Fund managers have long been eager to satisfy global investors’ appetite for assets that meet “environmental, social and governance” standards. But the ESG movement is facing a backlash — and not without reason. As Bloomberg News has reported, many of the promises made to claim ESG virtue turn out to be meaningless, and corporations issuing “green bonds” aren’t always very green. Former champions of the movement have been speaking out about weak or contradictory assurances, describing an industry more devoted to virtue-signaling than to real action.

The ESG sector does have questions to answer. Many funds are run in a way that will do little or nothing to advance the movement’s stated goals. Even at their best, these efforts are no substitute for wise government policy. Yet prudent ESG investing serves a useful purpose, especially in helping to finance the fight against climate change.

This is no longer a fringe segment of global markets. ESG investments surpassed $35 trillion last year and are on track to reach more than $50 trillion by 2025, roughly a third of the world’s assets under management. That’s a colossal pool of capital. But how dedicated is the sector to genuine ethical principles?

The former chief investment officer for sustainable investing at BlackRock Inc., the world’s largest asset manager, has published damning essays dismissing the whole idea as “marketing” and a “dangerous placebo.” Others have decried “ESG Lalaland” and reckless “wishful thinking.” Deutsche Bank’s asset-management arm, DWS Group, is the latest to find itself accused of greenwashing by a former sustainability chief, and is now grappling with reputational damage and regulators’ questions. (ESG accounted for almost two-fifths of DWS’s net new assets in the first half of this year. The firm rejects the allegations.)

One study discovered that funds committing to the United Nations’ Principles for Responsible Investment gained increased inflows, then after signing voted less frequently on environmental issues. Another found that climate funds’ investment strategies were uncomfortably close to the traditional kind.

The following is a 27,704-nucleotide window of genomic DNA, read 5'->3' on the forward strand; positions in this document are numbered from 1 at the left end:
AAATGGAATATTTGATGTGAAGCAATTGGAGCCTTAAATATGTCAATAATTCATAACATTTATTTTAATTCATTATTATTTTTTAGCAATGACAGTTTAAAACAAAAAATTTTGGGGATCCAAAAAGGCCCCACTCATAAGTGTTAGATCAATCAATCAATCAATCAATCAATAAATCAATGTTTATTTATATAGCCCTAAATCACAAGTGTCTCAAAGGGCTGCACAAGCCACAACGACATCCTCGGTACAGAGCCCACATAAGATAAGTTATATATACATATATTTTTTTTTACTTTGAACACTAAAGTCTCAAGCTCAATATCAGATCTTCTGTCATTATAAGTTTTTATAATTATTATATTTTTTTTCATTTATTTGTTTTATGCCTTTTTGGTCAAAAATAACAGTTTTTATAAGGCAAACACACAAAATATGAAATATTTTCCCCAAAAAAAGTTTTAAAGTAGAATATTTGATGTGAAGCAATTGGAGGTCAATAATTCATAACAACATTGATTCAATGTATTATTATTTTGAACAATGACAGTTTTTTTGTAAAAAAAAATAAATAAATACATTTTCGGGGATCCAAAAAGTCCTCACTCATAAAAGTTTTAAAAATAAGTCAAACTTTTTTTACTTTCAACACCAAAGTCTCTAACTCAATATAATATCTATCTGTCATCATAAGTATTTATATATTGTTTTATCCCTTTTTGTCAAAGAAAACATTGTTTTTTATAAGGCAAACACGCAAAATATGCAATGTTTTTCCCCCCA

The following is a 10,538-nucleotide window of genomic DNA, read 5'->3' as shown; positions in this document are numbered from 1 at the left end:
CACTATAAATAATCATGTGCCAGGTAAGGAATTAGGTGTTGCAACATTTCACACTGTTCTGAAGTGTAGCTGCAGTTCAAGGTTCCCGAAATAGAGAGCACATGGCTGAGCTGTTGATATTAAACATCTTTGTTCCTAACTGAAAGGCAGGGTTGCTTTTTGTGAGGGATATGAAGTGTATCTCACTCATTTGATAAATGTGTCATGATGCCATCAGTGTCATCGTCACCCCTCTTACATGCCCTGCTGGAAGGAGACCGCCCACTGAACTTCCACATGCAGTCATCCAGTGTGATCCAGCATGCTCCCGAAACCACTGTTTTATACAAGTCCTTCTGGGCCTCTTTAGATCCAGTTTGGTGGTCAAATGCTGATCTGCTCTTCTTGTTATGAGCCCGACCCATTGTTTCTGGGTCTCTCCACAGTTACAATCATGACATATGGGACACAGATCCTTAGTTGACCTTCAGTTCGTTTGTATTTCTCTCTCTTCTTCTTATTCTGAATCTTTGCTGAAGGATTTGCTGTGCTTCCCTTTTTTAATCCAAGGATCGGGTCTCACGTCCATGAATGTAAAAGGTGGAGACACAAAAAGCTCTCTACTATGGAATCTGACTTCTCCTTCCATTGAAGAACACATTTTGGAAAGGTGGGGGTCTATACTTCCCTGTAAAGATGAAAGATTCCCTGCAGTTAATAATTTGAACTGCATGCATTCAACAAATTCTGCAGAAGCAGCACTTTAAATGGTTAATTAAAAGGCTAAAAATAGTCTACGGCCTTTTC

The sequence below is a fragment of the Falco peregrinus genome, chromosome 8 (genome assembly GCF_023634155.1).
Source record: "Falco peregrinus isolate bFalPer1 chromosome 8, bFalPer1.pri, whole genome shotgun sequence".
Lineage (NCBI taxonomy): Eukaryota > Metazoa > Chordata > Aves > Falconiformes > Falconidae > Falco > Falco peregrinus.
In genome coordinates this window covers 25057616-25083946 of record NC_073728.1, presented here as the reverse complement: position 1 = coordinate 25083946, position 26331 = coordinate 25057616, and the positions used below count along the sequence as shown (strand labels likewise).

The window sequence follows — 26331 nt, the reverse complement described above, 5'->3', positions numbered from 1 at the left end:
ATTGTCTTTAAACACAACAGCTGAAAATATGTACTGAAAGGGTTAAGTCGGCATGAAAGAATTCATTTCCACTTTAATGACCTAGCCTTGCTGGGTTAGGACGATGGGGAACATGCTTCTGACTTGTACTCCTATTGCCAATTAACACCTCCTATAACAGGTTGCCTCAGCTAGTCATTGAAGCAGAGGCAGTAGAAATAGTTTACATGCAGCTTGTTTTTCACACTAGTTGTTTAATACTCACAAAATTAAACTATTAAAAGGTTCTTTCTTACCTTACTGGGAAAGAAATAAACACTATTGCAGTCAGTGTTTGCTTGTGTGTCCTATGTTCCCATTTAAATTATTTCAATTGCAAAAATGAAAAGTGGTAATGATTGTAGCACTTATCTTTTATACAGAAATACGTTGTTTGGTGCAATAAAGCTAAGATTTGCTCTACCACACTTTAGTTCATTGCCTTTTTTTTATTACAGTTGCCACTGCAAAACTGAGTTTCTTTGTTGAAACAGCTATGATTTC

No question, a reality check was overdue. Sustainability officers have become ubiquitous. Effective external scrutiny of their claims, not so much.

The European Union has formally outlined what counts as a sustainable investment. The U.S. Securities and Exchange Commission is reviewing climate-related disclosure and has set up an enforcement task force to identify ESG-related wrongdoing. That’s a good start, but more must be done to improve the overall quality of reporting by companies and their external raters. Money managers ought to demand no less. And fund investors, for their part, should hold to account those who make fine promises and then fail to follow through.

Ethical investors would also be wise to rely less on simplistic negative screens — that is, excluding companies investing in coal, say — and more on recognizing new investments that serve ESG goals. This would help to shift capital to purposes where faster progress is needed. Relatedly, investors serious about sustainability should put greater emphasis on emerging markets, paying particular attention to borrowing by state-owned enterprises. At the moment, too much effort is focused on Europe’s equity markets, and too little on larger polluters elsewhere.

Addressing climate change requires a deep economic transformation, and this won’t be achieved without correctly aligned public policy. Even so, ESG can still be a valuable ally — if it gets better at keeping its promises.

Editorials are written by the Bloomberg Opinion editorial board.

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